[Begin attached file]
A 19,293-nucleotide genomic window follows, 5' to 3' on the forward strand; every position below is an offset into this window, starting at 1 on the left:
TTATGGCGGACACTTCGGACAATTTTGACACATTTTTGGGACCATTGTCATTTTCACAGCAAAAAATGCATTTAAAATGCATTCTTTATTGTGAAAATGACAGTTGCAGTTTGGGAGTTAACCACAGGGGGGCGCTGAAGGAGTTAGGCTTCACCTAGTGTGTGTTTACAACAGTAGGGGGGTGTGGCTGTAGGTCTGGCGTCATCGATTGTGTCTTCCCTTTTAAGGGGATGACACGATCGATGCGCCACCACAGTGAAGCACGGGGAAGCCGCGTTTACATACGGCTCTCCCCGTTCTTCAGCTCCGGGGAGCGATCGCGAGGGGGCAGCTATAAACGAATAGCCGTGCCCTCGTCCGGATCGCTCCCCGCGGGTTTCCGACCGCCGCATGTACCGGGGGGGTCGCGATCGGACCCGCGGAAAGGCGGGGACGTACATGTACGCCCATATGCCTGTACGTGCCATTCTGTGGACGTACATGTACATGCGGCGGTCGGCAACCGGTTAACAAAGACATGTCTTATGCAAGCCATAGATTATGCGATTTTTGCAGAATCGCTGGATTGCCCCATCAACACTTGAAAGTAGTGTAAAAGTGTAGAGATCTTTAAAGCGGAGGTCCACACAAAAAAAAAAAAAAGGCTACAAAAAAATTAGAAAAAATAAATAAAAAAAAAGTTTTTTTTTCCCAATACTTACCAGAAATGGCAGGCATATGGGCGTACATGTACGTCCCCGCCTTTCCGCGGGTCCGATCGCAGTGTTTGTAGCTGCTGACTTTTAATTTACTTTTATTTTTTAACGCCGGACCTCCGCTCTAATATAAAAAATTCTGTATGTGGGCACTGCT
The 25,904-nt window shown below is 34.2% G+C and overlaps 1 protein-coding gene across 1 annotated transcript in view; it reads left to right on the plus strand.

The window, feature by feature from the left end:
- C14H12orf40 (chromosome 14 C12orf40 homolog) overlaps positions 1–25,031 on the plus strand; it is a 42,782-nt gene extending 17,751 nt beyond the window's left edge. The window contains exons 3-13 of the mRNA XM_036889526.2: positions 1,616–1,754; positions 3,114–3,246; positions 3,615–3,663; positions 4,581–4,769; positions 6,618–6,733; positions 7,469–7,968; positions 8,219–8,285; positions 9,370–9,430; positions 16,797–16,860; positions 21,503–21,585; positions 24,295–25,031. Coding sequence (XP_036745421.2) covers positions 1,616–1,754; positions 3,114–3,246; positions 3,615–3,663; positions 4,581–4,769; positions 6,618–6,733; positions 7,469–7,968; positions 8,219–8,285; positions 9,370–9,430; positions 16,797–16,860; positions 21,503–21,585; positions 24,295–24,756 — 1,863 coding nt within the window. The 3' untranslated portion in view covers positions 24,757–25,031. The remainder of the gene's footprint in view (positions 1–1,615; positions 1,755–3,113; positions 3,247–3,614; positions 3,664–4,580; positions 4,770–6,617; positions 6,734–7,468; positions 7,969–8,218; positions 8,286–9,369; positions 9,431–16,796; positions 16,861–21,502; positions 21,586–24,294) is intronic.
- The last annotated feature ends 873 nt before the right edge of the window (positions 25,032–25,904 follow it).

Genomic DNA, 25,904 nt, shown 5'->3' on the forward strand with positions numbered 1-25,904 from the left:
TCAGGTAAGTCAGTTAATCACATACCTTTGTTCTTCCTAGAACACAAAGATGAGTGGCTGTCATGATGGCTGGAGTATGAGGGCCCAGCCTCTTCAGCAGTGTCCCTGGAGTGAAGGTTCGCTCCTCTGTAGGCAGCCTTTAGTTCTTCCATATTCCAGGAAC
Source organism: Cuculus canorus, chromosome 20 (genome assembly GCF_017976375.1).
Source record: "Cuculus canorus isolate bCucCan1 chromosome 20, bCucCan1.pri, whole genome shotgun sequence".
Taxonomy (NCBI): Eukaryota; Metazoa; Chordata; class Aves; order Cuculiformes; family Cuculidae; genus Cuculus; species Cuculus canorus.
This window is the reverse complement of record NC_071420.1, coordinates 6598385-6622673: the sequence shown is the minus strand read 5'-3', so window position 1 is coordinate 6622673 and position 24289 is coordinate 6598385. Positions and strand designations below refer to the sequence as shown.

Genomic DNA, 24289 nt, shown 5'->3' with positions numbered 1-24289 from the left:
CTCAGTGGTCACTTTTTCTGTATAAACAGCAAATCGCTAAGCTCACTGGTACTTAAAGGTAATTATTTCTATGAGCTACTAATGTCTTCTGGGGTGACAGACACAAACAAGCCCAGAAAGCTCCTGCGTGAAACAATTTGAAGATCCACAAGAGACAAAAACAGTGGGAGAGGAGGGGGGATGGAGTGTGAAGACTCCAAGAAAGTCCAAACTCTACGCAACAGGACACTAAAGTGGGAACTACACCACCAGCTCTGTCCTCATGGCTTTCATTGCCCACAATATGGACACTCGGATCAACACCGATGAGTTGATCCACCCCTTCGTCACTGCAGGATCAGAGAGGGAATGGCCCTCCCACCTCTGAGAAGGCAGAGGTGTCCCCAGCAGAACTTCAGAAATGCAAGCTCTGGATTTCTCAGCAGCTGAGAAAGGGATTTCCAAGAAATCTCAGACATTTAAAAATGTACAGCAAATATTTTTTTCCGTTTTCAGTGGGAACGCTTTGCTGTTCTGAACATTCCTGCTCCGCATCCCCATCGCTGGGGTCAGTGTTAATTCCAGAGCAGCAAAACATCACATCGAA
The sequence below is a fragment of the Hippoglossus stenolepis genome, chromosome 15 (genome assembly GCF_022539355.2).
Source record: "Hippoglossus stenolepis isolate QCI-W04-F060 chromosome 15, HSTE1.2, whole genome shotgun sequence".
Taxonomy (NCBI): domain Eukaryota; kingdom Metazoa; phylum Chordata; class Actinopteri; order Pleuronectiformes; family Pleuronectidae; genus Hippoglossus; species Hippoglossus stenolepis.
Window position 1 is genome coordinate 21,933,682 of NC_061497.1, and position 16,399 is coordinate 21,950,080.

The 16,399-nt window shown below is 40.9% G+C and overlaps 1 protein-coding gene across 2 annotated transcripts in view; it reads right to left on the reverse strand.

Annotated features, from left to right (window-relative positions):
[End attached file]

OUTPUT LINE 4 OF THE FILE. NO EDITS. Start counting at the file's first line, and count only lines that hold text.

The window, feature by feature from the left end: